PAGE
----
Tuesday, August 03, 2010

Afghanistan: A new strategy, a new surge

The secret documents released by Wikileaks may have unintended consequences that will be important to the people who will live, or not, with those consequences.

Alexander Cockburn writes the following:


The bitter truth is that wars are not often ended by disclosures of their horrors and futility in the press, with consequent public uproar.

Disclosures from the mid-1950s that the French were torturing Algerians amid the war of independence were numerous. Henri Alleg’s famous 1958 account of his torture, La Question, sold 60,000 copies in a single day. Torture duly became more pervasive, and the war more savage, under the supervision of a nominally Socialist French government.

After Ron Ridenhour and then Seymour Hersh broke the My Lai massacre in 1968 in Vietnam with over 500 men, women and babies methodically, beaten, sexually abused, tortured and then murdered by American GIs, -- a tactless disclosure of “methods” -- there was public revulsion, then an escalation in slaughter. The war ran for another seven years.

It is true, as Noam Chomsky pointed out to me last week, when I asked him for positive examples, that popular protest in the wake of press disclosures “impelled Congress to call off the direct US role in the grotesque bombing of rural Cambodia. Similarly in the late 70s, under popular pressure Congress barred Carter, later Reagan, from direct participation in virtual genocide in the Guatemalan highlands, so the Pentagon had to evade legislation in devious ways and Reagan had to call in terrorist states, primarily Israel, to carry out the massacres.”

Even though New York Times editors edited out the word “indiscriminate” from Thomas Friedman’s news report of Israel’s bombing of Beirut in 1982, tv news footage from Lebanon prompted President Reagan to order Israeli prime minister Begin to stop, and he did. (On one account, which I tend to believe, the late Michael Deaver, was watching live footage of the bombing in his White House office and went into Reagan, saying "This is disgusting and you should stop it.")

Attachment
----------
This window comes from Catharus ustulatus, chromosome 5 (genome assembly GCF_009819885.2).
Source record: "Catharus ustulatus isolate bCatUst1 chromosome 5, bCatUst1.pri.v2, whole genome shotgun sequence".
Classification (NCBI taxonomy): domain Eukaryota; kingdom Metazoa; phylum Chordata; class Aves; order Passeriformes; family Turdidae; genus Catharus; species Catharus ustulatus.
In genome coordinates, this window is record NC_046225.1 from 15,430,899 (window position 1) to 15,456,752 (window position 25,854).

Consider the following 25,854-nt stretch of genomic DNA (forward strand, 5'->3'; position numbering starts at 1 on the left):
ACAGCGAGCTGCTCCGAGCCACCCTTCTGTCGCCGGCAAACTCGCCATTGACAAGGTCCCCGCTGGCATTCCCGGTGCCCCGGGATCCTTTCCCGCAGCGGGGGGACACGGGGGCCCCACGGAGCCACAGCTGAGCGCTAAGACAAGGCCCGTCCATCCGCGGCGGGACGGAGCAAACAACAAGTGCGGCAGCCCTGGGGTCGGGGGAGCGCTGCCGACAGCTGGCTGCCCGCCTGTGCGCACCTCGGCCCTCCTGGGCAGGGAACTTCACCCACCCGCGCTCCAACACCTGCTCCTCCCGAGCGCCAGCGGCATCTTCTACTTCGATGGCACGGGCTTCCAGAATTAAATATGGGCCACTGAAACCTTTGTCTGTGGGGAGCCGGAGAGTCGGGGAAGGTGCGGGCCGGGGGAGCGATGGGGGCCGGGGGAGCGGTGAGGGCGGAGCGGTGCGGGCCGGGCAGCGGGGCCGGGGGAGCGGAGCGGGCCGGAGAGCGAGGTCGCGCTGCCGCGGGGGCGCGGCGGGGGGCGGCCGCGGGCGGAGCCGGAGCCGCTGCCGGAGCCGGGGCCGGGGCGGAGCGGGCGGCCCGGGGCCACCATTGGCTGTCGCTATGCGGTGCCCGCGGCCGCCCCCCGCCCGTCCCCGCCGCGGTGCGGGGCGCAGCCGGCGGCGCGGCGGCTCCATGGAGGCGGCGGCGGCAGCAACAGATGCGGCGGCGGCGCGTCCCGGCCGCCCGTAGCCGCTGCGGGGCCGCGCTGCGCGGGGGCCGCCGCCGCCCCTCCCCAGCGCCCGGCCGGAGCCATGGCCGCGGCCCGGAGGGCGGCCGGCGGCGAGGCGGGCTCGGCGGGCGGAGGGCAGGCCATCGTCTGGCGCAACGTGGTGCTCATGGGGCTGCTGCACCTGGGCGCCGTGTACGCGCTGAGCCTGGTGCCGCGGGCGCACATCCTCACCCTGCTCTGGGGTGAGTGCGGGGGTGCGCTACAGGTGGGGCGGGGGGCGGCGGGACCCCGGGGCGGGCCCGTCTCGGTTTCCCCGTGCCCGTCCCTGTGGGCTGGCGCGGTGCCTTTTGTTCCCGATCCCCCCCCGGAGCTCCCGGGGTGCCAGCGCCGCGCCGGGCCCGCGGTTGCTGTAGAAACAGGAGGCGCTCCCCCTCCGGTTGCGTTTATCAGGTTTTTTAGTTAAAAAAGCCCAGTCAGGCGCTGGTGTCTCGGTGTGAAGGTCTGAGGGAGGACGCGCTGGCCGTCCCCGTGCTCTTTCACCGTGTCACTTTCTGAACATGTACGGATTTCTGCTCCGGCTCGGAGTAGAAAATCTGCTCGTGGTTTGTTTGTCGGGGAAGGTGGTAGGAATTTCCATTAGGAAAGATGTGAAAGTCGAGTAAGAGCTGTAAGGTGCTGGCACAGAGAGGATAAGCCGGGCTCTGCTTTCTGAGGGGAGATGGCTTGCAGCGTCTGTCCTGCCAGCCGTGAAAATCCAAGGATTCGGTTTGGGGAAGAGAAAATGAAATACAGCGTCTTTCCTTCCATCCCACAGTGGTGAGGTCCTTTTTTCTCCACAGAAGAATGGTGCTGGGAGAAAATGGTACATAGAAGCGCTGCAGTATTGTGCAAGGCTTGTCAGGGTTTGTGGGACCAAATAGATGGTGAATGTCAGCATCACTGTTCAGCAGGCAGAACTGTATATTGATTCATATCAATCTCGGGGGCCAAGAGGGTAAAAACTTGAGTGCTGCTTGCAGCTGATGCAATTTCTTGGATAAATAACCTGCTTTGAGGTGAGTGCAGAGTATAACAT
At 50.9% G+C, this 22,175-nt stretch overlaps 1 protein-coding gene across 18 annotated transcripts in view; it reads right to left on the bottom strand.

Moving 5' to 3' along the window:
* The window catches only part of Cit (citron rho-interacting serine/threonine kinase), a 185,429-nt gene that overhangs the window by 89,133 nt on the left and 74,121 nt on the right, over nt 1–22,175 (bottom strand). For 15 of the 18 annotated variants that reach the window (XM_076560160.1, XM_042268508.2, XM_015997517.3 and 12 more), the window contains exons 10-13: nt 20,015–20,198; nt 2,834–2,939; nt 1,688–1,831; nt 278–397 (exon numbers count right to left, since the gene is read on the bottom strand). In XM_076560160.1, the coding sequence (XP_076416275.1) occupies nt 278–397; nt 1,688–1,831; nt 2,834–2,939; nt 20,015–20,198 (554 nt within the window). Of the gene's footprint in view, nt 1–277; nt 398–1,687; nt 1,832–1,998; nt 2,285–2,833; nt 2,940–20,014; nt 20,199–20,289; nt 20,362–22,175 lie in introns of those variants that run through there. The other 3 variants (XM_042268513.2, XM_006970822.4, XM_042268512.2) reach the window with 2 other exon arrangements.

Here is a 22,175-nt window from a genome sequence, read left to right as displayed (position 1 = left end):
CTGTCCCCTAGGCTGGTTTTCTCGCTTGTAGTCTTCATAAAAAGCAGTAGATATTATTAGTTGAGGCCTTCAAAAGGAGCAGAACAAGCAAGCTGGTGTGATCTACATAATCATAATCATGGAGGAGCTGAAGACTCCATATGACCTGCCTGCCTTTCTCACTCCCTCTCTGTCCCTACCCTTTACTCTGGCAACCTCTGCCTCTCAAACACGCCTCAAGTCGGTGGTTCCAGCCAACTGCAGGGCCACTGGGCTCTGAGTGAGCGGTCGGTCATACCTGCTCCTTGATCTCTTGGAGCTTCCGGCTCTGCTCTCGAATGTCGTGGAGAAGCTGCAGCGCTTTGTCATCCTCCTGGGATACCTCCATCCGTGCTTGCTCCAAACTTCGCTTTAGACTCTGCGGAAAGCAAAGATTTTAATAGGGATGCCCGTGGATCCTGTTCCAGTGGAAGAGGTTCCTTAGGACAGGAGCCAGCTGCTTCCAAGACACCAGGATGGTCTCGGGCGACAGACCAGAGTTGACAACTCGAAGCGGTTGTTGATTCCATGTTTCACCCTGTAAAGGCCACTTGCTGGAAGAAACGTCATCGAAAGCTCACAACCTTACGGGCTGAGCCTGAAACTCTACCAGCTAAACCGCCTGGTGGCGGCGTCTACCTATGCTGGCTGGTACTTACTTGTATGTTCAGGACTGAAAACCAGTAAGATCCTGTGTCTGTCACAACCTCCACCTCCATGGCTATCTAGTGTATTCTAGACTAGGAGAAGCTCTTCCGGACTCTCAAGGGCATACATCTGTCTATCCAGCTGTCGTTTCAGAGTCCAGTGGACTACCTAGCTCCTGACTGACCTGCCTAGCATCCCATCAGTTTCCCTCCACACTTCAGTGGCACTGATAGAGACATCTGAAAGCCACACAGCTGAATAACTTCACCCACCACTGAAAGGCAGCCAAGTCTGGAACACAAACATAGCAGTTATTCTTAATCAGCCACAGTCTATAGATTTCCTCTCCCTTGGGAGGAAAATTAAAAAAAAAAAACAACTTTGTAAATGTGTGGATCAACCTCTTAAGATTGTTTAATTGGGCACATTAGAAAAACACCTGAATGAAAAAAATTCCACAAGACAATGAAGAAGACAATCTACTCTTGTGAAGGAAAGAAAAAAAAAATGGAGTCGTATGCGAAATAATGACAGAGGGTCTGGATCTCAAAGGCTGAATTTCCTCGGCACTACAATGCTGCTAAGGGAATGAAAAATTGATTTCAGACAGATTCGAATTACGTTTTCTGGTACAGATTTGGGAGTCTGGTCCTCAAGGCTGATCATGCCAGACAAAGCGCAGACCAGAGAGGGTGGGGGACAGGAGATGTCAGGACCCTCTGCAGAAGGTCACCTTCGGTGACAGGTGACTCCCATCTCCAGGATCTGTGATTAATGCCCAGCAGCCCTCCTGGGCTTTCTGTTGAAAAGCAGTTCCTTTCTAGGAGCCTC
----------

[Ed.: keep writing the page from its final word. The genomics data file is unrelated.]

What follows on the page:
It happened again when Peres's forces bombed the UN compound in Qana in 1996, causing much international outrage, and Clinton ordered it ended. There was a repeat once more in 2006, with another bombing of Qana that aroused a lot of international protest. But as Chomsky concludes in his note to me, “I think one will find very few such examples, and almost none in the case of really major war crimes.”

So one can conclude pessimistically that exposure of war crimes, torture and so forth, often leads to intensification of the atrocities, with government and influential newspapers and commentators supervising a kind of hardening process.
"Yes, this - murder, torture, wholesale slaughter of civilians - is indeed what it takes." Even though this pattern is long-standing, it often comes as a great surprise. A friend of mine was at a dinner with the CBS news producers, shortly before they broke the Abu Ghraib tortures. Almost everyone at the table thought that Bush might well be impeached.

Bush should have been impeached for his war crimes as should Obama but that could only happen in an ideal world, one which we certainly do not inhabit. However, we can already see the intensification of the atrocities with what the Times announces as a “rethinking” of the Afghan strategy. The Times tells us that Obama’s first “strategy” is now a failure and that under David Petraeus the military, rather than winning the hearts and minds and “protecting” civilians, will now concentrate on assassinations of Taliban leaders. So is it a coincidence that right after the Wikileaks release of “secret” documents Obama is stepping up the hostility by increasing the bombing and the murders? It almost makes sense in a twisted way. When habitual liars are confronted with the truth most often they start telling more lies. Lies on top of lies. Or more to the point perhaps, the Imperial Masters cannot afford to let Wikileaks challenge their power in any way. What better way to show their aloofness to such paltry challenges to their power than to step up the murderous campaign of violence in Afghanistan? Still, there is little doubt that Obama would have done the same without the leaks. Petraeus is the axe man brought in to “surge” once again and those plans were in place before the Wikileaks latest leak.

By stepping up the assassination program the consequences are guaranteed. More innocent people will die because the assassination program kills civilians almost exclusively. A lot of people like to tell me what to write and what I should think while espousing the virtues of not telling people what to do and think. Rather than put into words my first reaction to this I would say we need to watch out for the do-gooders as much as anyone else because the do-gooders often do more damage than anyone else. History has too many examples of this to be ignored.


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